(back) Subject: derived mutations From: "First Christian Church of Casey, Illinois" <kzrev@rr1.net> Date: Thu, 9 Dec 2004 12:01:35 -0600   Well, Andy, you and will have to agree to disagree agreeably on this one. I think derived mutations are considerably better than no mutations. =20   I owned a 1936 M=F6ller Artiste, three ranks, with a derived 2 2/3; it = was lovely, and I wouldn't have wanted to do without it. In fact, the whole instrument was lovely, despite the cracks people like to make about them. It had a conical diapason to die for.........sweet, warm, strong, yet not overpowering. Never heard one that sounded any better!   If the one you play doesn't sound good, so be it. Some do.   Dennis Steckley   "Don't cry because it's over. Smile because it happened."--Dr. Seuss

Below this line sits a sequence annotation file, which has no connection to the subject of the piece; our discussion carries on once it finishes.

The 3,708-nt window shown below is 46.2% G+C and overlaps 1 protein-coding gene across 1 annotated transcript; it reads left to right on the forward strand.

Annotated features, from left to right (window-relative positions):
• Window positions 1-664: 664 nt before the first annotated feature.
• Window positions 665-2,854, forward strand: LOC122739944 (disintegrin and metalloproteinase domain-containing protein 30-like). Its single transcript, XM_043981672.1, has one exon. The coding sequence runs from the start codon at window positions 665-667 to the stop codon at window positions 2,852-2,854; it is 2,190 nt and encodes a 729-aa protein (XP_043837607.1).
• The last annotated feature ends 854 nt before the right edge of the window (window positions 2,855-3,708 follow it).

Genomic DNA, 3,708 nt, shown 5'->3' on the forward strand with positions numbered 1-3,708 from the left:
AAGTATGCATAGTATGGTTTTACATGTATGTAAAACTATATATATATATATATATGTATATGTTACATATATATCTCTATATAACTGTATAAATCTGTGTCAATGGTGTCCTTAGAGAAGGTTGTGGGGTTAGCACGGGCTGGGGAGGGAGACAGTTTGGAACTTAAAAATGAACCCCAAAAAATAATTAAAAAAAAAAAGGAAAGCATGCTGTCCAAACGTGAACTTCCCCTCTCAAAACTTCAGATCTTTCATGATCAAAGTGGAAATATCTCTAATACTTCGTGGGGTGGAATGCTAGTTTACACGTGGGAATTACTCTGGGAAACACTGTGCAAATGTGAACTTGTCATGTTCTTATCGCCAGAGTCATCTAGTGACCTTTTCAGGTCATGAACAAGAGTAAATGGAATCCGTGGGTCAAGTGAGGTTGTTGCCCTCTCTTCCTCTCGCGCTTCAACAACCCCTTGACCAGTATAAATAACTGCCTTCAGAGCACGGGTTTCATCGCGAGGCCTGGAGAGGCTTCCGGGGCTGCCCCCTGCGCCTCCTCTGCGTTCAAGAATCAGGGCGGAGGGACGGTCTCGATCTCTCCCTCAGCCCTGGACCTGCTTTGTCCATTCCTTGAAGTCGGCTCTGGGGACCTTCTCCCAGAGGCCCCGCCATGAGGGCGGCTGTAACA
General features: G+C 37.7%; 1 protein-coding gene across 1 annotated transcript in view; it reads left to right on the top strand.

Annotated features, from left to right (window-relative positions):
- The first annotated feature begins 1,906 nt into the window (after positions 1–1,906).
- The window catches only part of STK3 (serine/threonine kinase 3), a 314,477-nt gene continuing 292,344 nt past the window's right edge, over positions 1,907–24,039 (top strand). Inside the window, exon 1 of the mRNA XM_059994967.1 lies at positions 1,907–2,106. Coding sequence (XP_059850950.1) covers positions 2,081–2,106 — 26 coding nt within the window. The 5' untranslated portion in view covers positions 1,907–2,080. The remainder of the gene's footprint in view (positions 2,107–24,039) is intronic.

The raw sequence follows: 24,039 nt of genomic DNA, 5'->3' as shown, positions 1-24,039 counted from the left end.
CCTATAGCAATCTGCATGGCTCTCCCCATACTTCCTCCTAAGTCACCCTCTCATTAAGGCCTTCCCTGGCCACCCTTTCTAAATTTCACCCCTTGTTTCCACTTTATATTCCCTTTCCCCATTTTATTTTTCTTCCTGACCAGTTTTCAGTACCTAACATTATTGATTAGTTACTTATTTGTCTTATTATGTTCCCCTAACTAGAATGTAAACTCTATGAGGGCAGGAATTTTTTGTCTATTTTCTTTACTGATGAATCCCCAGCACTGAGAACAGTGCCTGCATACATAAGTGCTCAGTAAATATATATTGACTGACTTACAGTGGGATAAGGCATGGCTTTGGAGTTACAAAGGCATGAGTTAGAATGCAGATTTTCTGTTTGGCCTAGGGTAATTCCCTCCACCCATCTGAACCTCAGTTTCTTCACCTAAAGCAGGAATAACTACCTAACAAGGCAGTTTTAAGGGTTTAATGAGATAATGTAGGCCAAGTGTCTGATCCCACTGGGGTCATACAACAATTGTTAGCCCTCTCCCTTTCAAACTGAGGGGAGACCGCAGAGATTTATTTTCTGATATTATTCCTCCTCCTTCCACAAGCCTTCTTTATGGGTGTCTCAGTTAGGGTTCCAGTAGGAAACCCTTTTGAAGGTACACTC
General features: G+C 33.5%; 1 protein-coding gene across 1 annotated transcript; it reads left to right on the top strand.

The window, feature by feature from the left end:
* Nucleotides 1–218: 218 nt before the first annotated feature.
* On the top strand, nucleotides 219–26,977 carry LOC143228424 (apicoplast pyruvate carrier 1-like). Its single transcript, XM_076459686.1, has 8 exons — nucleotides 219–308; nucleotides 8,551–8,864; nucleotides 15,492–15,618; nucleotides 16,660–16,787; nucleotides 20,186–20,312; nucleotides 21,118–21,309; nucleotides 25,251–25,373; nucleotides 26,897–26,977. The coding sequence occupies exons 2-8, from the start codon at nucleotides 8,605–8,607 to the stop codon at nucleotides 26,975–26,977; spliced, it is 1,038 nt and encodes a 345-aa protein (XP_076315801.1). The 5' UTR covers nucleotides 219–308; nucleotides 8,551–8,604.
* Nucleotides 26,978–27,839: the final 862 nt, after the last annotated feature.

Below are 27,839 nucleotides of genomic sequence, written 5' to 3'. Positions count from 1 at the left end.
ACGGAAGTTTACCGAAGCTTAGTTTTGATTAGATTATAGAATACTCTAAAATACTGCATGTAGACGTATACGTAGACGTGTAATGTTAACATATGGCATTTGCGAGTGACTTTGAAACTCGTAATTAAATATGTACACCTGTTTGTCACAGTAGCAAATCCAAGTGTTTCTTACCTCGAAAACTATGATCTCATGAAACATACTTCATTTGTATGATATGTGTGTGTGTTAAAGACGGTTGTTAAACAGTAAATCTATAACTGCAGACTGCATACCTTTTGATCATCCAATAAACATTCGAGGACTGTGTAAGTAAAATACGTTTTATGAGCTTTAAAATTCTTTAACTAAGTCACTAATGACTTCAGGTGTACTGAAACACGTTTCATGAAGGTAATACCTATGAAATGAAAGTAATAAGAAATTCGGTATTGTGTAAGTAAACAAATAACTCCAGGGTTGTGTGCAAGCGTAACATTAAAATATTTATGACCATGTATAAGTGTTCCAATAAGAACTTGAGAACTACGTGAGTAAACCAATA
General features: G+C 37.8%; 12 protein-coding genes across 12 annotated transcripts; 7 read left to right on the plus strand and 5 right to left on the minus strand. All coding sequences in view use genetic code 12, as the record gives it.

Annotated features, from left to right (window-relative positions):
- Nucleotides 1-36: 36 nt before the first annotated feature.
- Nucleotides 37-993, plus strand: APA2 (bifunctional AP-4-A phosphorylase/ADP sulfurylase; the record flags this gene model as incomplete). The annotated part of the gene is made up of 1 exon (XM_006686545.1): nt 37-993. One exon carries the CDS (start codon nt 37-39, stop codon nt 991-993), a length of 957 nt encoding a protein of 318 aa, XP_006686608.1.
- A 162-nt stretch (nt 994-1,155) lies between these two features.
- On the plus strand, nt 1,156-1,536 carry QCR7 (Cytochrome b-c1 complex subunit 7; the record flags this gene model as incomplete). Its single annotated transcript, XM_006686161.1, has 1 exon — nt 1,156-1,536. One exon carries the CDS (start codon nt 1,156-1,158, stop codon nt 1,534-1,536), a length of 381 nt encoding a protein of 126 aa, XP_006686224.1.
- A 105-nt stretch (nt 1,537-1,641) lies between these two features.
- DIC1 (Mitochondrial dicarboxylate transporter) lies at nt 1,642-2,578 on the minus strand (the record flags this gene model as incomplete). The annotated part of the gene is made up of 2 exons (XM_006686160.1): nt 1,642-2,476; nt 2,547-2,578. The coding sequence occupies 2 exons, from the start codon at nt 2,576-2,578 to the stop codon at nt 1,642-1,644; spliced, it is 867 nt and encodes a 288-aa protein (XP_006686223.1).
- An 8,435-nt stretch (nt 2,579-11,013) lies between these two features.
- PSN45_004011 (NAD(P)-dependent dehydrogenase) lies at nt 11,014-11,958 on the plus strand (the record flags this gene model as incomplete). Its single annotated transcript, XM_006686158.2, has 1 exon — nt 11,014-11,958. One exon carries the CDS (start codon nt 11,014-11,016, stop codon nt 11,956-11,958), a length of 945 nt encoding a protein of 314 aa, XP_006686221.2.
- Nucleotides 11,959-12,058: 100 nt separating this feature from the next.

(back) Subject: Re: Unit Organs From: <RMB10@aol.com> Date: Thu, 9 Dec 2004 13:01:05 EST   I've seen some interesting unification where a rank will be unified to = play at 8 and 2 or 16 and 4 with a different rank providing the middle rank. = The voicers have to be very careful with how the rank is scaled so the top of = the rank doesn't get so big that it over powers the chorus, but when it's done =   properly, it's quite effective, and you don't have the problem of missing = notes, like you do with an 8-4 unification when playing chords. Of course, it = all comes down to the voicer's skill--so it can be really successful or really = dismal if not done properly. Small organs are the hardest to build--people don't =   understand that. It's so much easier to build a big organ because nothing = has to do more than one job, in small organs everything has to do double or = triple duty, and it's even more complicated when the organ is highly unified. = God bless the good voicers!   Monty Bennett